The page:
Arctic wildfires threaten global climate
After 10,000 fire-free years, the Arctic tundra is again experiencing wildfires, and they're contributing significantly to the world's carbon dioxide levels.
A new University of Florida study quantifies the amount of soil-bound carbon that was released into the atmosphere in 2007's Anaktuvuk River fire, which covered more than 400 square miles on the North Slope of Alaska’s Brooks Range.
And the 2.1 million metric tons of carbon released in the fire – twice the amount of greenhouse gases emitted by Miami in a year - is significant enough to impact the global climate, says ecologist Michelle Mack.
"The 2007 fire was the canary in the coal mine," she says. "In this wilderness, hundreds of miles away from the nearest city or source of pollution, we’re seeing the effects of a warming atmosphere. It’s a wakeup call that the Arctic carbon cycle could change rapidly, and we need to know what the consequences will be."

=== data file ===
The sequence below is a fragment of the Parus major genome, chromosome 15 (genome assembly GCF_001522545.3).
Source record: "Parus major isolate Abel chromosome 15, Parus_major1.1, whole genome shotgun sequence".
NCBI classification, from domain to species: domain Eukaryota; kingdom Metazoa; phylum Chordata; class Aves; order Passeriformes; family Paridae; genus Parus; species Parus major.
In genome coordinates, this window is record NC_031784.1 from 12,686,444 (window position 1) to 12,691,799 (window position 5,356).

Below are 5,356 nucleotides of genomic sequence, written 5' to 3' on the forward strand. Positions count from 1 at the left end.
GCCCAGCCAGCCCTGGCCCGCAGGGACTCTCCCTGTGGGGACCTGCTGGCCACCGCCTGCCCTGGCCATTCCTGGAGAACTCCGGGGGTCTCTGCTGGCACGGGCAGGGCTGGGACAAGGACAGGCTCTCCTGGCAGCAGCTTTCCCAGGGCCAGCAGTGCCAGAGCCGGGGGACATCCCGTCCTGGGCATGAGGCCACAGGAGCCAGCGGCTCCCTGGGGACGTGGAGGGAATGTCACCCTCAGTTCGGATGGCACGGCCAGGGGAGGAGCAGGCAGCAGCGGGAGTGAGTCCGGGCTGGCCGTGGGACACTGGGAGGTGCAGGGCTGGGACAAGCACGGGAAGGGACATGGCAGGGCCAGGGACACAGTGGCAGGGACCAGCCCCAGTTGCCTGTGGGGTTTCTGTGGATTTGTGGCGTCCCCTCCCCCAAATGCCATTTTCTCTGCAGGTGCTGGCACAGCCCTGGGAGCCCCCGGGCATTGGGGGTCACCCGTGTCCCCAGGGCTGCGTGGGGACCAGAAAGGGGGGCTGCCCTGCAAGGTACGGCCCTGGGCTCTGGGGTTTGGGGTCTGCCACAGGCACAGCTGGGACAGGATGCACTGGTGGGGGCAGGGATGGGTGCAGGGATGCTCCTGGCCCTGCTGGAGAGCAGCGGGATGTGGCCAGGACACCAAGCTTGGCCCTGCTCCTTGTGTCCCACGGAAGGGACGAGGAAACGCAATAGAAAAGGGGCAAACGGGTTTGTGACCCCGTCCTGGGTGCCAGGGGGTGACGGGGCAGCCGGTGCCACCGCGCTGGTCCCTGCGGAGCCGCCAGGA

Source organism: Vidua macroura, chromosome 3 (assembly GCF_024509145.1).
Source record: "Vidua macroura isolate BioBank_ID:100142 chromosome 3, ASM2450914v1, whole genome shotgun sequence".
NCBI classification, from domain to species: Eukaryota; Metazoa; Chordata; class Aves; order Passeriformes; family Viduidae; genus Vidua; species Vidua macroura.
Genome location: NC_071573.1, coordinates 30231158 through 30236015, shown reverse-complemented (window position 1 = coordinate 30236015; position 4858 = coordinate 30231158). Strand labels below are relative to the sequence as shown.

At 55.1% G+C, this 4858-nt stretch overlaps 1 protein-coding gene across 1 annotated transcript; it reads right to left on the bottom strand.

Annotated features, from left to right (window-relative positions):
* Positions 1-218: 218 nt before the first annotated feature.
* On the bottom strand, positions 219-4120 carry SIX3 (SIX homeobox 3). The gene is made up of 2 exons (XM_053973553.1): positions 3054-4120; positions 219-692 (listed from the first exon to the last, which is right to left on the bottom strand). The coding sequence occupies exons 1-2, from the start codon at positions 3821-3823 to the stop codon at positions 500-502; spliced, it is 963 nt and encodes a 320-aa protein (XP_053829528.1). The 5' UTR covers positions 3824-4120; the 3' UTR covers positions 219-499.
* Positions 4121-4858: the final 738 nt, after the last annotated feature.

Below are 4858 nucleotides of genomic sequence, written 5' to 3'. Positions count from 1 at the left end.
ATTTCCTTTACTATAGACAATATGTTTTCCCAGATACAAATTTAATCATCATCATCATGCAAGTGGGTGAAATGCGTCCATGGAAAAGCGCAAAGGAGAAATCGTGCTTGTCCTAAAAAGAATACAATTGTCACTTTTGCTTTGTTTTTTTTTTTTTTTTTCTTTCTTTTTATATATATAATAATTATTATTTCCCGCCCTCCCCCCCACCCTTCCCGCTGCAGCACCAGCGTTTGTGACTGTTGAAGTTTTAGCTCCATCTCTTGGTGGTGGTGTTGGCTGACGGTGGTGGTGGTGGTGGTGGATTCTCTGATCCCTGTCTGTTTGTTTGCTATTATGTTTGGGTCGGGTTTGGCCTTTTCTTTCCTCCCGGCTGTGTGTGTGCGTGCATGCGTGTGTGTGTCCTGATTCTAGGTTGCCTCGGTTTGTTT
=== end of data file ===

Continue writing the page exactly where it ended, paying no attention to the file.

As well as pumping greenhouse gases into the atmosphere, the fire consumed up to 30 percent of the insulating layer of organic matter that protects the permafrost beneath.
Because the Arctic tundra has a carbon-rich, peaty soil, the ground itself is combustible, and when the fire recedes, some of the soil is gone. Afterwards, the permafrost is not only more exposed, but also covered by blackened ground, which absorbs more of the sun’s heat and could accelerate thawing.
"When the permafrost warms, microbes will begin to decompose that organic matter and could release even more carbon that’s been stored in the permafrost for hundreds or thousands of years into the atmosphere," says Mack. "If that huge stock of carbon is released, it could increase atmospheric carbon dioxide drastically."
Using radiocarbon dating, the team found that carbon up to 50 years old had been burned in the 2007 fire.
"This fire was a big wakeup call, and it can happen again, not just in Alaska but in other parts of the Arctic, like Canada and Russia," says Mack.
"Suppressing a fire in the wilderness is costly, but what if the fire causes the permafrost to melt? We need to have that discussion."